Oncas, My prostate was 65% full of cancer, 15 of 16 cores had cancer, Gleeson was six, C2A. I was very lucky, and my robotic operation was able to get all the cancer in October of 07, and all my PSA test have been undetectable. My thinking was that if the operation did not get it all, I still had the option of radiation or chemo. I have friends that in the past year have made the decision not to have an operation, but to nuke the Cancer, and my friend in this office elected to follow my route with the robot and same Doctor next month. We all have different thought processes and need to follow whatever course that education and reflection lead you to follow. I had few after effects from the Di Venci, and still think I made the best decision for ME. We are all pulling for you, and look forward to your joining the Zero Club soon.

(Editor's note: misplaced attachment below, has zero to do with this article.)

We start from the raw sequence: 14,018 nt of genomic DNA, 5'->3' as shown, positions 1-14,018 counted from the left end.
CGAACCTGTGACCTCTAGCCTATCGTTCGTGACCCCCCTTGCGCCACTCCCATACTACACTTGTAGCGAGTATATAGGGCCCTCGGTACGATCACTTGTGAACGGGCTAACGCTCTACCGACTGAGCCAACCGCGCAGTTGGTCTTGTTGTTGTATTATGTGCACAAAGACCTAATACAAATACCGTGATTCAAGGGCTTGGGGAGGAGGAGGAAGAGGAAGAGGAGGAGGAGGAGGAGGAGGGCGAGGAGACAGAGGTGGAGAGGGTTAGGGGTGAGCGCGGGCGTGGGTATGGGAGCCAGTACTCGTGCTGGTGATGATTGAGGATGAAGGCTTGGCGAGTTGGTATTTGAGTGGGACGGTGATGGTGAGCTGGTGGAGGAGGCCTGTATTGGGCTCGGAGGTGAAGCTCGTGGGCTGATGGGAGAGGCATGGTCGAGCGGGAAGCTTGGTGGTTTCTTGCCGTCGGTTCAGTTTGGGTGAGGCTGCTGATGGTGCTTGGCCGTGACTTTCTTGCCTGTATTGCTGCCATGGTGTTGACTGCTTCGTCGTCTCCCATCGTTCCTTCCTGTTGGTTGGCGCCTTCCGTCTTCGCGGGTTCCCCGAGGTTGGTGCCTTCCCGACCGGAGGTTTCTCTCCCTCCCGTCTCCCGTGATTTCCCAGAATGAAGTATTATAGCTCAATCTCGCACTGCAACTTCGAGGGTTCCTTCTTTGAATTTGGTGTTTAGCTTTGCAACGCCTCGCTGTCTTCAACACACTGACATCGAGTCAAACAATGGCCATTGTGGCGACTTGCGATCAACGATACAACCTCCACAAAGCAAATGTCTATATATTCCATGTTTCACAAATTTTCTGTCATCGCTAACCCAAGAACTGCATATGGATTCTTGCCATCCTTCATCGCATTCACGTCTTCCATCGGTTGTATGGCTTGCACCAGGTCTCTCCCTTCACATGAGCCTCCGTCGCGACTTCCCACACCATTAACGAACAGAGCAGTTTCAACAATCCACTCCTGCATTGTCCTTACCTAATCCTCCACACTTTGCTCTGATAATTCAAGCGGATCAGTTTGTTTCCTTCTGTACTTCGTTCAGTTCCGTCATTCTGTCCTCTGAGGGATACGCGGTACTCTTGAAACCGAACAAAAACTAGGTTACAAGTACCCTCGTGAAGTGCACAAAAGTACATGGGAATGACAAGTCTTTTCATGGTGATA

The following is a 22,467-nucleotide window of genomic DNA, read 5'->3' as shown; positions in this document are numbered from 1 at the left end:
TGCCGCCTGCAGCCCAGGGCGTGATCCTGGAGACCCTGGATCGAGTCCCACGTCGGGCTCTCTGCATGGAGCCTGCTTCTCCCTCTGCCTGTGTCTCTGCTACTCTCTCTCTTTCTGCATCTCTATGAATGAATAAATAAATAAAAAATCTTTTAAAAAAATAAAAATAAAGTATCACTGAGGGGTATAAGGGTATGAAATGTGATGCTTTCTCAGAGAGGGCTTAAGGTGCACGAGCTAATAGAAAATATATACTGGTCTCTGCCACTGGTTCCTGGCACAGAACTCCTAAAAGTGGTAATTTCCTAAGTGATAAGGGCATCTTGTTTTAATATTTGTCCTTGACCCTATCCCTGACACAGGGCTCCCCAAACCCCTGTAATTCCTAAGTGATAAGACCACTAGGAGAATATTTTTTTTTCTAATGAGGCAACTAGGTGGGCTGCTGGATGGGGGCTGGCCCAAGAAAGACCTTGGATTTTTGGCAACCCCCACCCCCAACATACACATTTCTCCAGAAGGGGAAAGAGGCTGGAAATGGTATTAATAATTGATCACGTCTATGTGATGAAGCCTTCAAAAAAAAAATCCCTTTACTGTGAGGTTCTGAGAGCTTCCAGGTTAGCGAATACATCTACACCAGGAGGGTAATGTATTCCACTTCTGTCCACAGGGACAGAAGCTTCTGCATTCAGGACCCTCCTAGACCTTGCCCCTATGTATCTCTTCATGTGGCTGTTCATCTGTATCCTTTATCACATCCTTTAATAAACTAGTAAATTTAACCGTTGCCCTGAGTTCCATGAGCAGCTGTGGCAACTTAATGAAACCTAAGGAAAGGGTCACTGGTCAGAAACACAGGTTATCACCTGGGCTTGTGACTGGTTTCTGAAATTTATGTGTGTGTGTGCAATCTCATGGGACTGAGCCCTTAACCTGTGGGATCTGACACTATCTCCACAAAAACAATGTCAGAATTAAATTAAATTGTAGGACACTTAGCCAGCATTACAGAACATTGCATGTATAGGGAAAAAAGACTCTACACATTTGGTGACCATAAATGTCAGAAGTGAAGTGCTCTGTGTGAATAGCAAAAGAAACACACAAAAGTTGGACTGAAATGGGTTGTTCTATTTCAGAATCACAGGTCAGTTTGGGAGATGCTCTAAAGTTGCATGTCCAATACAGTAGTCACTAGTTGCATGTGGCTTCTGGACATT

Beachbum turn


Beachbum
 
PSA 10 June 2007
Biopsy July 2, 15 of 16 samples positive
T2C
3+3=6
prostate weighed 40 grams
Di Vinci 10/09/07, four hours on table, 3 in recovery
Total time in Hospital: 29 hours
Record for Dr. Lance, 70% of prostate had cancer, but NO spread, clean margins,Clean nodes,
First PSA at 5 weeks, UNDETECTABLE!
Catheter out at seven days, dry from hour one!
Second PSA 19 weeks post op, UNDETECTABLE 2/11/2008
Third PSA 5/12/08, six months post op, UNDETECTABLE
Fourth PSA 8/21/08, nine months post op, UNDETECTABLE
One Year visit in December 2008, UNDETECTABLE, now go visit every six months!
The Lord has truly Blessed me.


GarthK
Regular Member


Date Joined Feb 2009
Total Posts : 74
   Posted 3/24/2009 12:06 PM (GMT -6)